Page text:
President John F. Kennedy spent 12 hours in Fort Worth. It would be the last night of his life.
More than a half-century after Kennedy was assassinated on Dallas’ Elm Street, the memory of both men is very much alive in Fort Worth, where an aging generation saw Kennedy’s spirited visit Nov. 21-22, 1963 and then whispered about their brawling school classmate who killed him.
“Fort Worth was as close to a home as he ever had,” said Stephen Fagin, curator of the Sixth Floor Museum at Dealey Plaza in Dallas, the museum built around Oswald’s sniper’s perch.
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“Benbrook is where we first see this pattern emerge of an emotionally disturbed little boy. And when he comes home years later [from the Soviet Union], Fort Worth is where we first see him being abusive to his wife.”
Oswald went to grade school here, and briefly, high school. He later worked at a welding company near downtown and lived with his Russian wife, Marina, and 6-month-old daughter, June, on Mercedes Avenue near today’s Montgomery Plaza. (The duplex was demolished in a 2000 tornado.)
A year after they moved to Dallas, the murdered Oswald came home late one night in a hearse to a funeral home in the busy Ridglea neighborhood, and lay there overnight awaiting a lonely graveside funeral in what is today Shannon Rose Hill Cemetery on East Lancaster Avenue.
“My dad came back with Oswald’s body, and told me to get to bed,” said Richard Miller, son of the family that owned Miller Funeral Home, no longer standing at 5805 Camp Bowie Blvd.
“He said, ‘You don’t realize it. But you’re part of history.’ ”
Oswald would be 78 now, and sometimes it seems like every Fort Worth native has a personal story about him or his overbearing and manipulative mother, Marguerite.
Here’s mine, and it’s true:
In 1966, when I was 11, my wallet was stolen at what is now Stripling Middle School in the Arlington Heights neighborhood.
A woman who lived nearby called our home saying it had been tossed in her yard. I bicycled to her home on Byers Avenue and thanked her.
“Your name is Kennedy?” she asked, peering sternly through the screen door, and I nodded.
She did not smile as she said, “Well — I’m Mrs. Oswald.”
“It all really starts with Marguerite,” Fagin said.
When Lee started first grade at the now-gone Benbrook Common School, the family lived one block off Benbrook Highway at 101 San Saba Ave.
Marguerite, home with three boys, worried mostly about money.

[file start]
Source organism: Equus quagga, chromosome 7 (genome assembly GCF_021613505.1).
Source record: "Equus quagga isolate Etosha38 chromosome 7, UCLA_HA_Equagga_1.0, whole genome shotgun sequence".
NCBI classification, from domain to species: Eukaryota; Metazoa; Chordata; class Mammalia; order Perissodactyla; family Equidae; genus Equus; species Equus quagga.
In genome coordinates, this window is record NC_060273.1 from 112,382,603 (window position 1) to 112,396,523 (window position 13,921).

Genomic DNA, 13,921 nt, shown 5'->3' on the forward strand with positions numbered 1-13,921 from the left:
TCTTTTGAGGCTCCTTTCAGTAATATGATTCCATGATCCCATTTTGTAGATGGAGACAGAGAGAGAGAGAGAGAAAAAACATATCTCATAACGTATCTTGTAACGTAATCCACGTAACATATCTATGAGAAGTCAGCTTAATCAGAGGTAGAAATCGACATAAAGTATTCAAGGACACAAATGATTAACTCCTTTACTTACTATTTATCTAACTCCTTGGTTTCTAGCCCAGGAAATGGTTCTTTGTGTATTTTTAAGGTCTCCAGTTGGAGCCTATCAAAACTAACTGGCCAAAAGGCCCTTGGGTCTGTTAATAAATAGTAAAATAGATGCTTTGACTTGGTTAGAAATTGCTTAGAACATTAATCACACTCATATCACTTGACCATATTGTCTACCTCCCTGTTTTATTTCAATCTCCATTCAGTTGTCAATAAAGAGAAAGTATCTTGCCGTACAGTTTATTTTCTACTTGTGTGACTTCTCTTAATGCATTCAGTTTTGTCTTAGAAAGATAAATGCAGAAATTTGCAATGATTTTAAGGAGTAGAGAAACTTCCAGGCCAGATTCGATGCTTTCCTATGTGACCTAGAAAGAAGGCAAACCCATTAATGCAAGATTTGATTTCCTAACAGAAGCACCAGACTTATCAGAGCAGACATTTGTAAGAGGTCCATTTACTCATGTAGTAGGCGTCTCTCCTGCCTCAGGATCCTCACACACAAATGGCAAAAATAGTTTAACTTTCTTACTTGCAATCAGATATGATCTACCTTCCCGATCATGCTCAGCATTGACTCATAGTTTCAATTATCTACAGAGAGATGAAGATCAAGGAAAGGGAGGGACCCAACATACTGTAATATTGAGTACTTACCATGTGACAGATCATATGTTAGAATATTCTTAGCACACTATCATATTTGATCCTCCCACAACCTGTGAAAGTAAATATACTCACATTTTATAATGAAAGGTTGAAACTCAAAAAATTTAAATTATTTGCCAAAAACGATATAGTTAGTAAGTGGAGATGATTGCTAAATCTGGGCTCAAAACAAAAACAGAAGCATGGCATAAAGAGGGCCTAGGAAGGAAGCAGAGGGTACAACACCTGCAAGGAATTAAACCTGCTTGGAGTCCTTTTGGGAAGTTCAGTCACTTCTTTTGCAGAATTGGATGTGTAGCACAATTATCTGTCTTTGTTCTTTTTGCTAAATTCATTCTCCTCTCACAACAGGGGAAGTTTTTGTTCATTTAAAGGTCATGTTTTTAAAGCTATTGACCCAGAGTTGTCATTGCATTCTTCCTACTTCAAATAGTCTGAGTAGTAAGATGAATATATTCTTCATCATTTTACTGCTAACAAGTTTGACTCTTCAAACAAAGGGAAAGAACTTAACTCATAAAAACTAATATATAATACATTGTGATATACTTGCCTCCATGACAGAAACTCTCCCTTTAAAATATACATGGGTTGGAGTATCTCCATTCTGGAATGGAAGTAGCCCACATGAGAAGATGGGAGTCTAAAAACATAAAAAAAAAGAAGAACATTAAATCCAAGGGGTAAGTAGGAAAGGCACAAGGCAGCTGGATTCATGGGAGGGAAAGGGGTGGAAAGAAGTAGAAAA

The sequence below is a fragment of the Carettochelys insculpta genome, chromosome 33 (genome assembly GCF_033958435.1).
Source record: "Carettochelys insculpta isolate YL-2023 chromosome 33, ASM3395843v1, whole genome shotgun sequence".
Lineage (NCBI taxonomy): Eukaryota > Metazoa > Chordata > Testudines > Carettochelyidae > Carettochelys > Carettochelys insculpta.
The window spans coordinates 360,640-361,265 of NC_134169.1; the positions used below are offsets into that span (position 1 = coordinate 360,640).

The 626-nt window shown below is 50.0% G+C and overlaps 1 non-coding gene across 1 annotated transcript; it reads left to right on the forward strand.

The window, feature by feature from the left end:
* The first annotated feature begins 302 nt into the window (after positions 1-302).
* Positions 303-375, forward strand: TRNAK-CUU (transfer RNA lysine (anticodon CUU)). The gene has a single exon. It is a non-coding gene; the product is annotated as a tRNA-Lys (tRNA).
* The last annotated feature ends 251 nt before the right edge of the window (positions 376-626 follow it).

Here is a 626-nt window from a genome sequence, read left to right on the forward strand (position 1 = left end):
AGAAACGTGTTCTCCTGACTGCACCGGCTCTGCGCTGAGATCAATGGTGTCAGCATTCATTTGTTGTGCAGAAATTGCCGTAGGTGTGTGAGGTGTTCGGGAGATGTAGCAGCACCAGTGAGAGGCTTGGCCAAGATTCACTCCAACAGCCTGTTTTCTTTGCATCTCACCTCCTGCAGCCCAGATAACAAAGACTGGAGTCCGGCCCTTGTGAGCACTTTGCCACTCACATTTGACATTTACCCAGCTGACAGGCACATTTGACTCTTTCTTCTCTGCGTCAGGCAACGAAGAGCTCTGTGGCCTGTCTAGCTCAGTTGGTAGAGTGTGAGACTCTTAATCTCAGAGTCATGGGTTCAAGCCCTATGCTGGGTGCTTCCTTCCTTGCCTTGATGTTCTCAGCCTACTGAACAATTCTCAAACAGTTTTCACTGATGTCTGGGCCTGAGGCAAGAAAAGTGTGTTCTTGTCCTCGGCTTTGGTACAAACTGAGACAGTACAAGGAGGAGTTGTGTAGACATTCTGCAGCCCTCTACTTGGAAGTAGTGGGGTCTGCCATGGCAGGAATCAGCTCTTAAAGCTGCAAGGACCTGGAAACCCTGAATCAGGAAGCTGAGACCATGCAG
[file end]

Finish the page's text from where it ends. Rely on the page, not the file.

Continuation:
In a Sixth Floor Museum history, neighbor and frequent baby sitter Mary Smith described Oswald as a destructive boy who put deodorant in her son’s eyes and yanked up all her rosebushes.
“But Marguerite didn’t seem to care — in her mind, he was brilliant and could do no wrong,” Fagin said.
He slept in his mother’s bed until age 10. “She mothered him and smothered him,” Fagin said.
Born Marguerite Claverie in New Orleans, she was 56 at the time of the assassination.
She told Warren Commission investigators she had worked as a nanny in more than 200 homes in or near Fort Worth, some in wealthy Rivercrest and others as far away as Arlington. (Reporters surrounded her little home on Thomas Place after the assassination. Later, she moved to Byers Avenue.)
Marguerite Oswald forever claimed her son’s innocence.
In 1981, she died of cancer at age 73. She is buried next to Lee Oswald in an unmarked grave.
America remembers Oswald as an assassin.
But for former Fort Worth elementary school students at five schools in Benbrook and south or west Fort Worth, he was a brawling classmate.
At the old Arlington Heights Elementary on Camp Bowie Boulevard, now Boulevard Heights, one of Oswald’s third-grade friends and classmates was future District Attorney Joe Shannon.
Oswald, often the ringleader, was roughed up in retaliation one day by other boys. Shannon and his friends got into the brawl, he wrote in an email.
“I punched one guy in the mouth and the blow inflicted more damage on me than on him,” Shannon wrote.
Shannon still has a scarred knuckle to show for it, and a third-grade class photo.
He and Oswald are in the same row.
Oswald is smiling.
Oswald’s mother and her family moved almost constantly, from Benbrook to Eighth Avenue, Willing Street and Ewing Avenue.
He also attended first grade at Lily B. Clayton Elementary, second at George C. Clarke and fourth through sixth grades at what is now Luella Merrett, near the Benbrook Traffic Circle.
Teachers and classmates remember him at Stripling, though there is no official record.
In summer 1956, Marguerite moved the family to 4936 Collinwood Ave., since demolished and now the site of a land title law firm.